“Be vigilant at all times and pray that you have the strength to escape the tribulations that are imminent and to stand before the Son of Man.”— Luke 21:36

Back to Basics

back to basics.jpg

According to American author Anthony J. D’Angelo, “Don’t reinvent the wheel, just realign it.” The continual focus on progress, change, movement, and improvement dominates 21st century humanity. Continued desire to improve on limiting stress, furthering personal and career goals may be inherently good; however, a person reaches a point when the trajectory of progress cannot ascend any higher. Ernest Hemingway wryly wrote, “Never confuse movement with action.”

Throughout history and literature, quick and unbridled progress poses the danger for a quick fall back to mediocrity and a starting at square one. The Great Depression in the 1930s happened on the heels of an epic economic boom, Greek literature warned of Icarus soaring too close to the sun—and eventually his wax wings melted and he fell to his doom. Personally, I too notice that whenever I experience a successful season in my life I have to be wary of being puffed up too much with pride. I start think too boldly—leading to the error of becoming a braggadocio!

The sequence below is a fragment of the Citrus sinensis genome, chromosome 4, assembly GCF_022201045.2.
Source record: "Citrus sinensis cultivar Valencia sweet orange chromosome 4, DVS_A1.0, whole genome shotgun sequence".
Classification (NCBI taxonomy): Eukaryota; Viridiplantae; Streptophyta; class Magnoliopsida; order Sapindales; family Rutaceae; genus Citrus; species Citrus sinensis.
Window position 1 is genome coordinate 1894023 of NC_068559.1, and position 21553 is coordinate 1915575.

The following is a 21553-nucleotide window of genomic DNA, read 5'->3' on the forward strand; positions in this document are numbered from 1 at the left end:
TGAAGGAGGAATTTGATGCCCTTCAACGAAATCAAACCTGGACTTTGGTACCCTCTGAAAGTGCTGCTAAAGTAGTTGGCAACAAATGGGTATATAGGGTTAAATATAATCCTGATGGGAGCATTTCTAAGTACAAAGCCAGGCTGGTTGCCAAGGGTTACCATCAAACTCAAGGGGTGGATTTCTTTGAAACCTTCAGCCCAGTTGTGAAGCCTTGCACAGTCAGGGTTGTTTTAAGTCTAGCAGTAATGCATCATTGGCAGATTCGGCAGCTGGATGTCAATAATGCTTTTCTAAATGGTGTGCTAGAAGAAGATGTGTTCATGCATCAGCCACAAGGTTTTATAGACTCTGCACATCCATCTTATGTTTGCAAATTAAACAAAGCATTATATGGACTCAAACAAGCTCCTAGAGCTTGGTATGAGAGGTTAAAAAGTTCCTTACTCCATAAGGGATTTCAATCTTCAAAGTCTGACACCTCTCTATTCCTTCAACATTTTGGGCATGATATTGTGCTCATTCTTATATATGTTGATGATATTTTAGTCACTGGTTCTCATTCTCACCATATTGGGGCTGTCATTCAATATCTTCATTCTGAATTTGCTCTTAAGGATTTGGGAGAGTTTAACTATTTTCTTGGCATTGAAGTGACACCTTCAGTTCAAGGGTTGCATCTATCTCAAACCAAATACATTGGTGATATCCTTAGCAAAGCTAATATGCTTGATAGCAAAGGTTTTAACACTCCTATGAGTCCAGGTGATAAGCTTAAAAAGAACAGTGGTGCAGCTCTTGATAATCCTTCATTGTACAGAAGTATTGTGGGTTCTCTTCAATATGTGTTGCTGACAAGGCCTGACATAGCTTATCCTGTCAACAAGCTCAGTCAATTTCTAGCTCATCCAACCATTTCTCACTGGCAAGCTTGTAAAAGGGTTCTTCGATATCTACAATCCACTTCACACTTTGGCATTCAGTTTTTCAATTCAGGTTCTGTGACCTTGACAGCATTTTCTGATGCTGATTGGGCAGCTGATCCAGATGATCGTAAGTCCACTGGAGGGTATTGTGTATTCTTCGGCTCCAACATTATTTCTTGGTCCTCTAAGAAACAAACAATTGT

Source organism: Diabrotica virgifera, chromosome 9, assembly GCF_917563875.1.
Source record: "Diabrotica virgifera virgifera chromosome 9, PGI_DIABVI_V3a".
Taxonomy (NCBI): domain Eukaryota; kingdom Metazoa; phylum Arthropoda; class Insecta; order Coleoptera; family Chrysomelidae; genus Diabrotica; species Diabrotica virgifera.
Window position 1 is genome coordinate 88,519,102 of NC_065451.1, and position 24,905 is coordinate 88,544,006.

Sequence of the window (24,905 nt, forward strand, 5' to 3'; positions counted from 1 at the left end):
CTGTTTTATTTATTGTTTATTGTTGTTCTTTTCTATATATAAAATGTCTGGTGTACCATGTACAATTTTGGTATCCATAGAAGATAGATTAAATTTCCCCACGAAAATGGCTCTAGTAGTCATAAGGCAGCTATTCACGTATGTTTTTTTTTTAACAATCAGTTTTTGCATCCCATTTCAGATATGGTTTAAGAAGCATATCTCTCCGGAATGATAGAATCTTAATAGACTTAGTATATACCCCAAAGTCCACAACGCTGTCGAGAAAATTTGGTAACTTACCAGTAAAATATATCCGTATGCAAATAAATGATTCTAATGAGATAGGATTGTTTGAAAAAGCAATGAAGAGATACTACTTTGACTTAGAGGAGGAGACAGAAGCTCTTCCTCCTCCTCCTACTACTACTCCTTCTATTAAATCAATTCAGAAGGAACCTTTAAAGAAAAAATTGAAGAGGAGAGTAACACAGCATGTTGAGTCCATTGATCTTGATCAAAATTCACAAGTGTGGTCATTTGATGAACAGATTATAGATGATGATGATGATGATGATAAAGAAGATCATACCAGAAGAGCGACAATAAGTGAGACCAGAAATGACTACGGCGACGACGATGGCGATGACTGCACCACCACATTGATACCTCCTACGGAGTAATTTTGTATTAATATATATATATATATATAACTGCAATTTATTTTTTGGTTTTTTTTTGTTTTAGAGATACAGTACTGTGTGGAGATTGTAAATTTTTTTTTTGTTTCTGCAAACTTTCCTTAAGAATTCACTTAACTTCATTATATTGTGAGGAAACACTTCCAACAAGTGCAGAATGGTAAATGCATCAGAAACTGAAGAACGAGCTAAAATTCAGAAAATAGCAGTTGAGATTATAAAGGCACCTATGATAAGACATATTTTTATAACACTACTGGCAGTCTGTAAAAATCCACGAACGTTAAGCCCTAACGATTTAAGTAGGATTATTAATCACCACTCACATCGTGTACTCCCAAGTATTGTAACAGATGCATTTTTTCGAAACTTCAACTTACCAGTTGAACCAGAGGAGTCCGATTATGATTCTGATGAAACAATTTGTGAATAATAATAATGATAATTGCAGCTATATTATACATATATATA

michael scott fly gif.gif

As a Catholic, my faith plays a strong shaping force in my world outlook and daily life. According to Lumen Gentium the primary goal of all faithful is to grow in holiness, the Council Fathers declared, “Therefore, all the faithful of Christ are invited to strive for the holiness and perfection of their own proper state. Indeed they have an obligation to so strive (no. 42). I never truly pondered it before, but I recently realized that Jesus’ parables and teaching examples often included planting, gardening, and farming references because plant growth takes time—it is slow, but steady. Likewise, our growth in virtue and moral excellence needs to be watered with essential elements. The growth need to be natural, steady and sure for the progress to be permanent. Ascendency towards one’s goals whether that be moral, work, or exercise related poses a threat of a great fall. To avoid any backpedaling, it wise to return to the fundamentals of success. Below are three basic activities that helped me limit stress, decrease my negativity, and improve my relationship with others.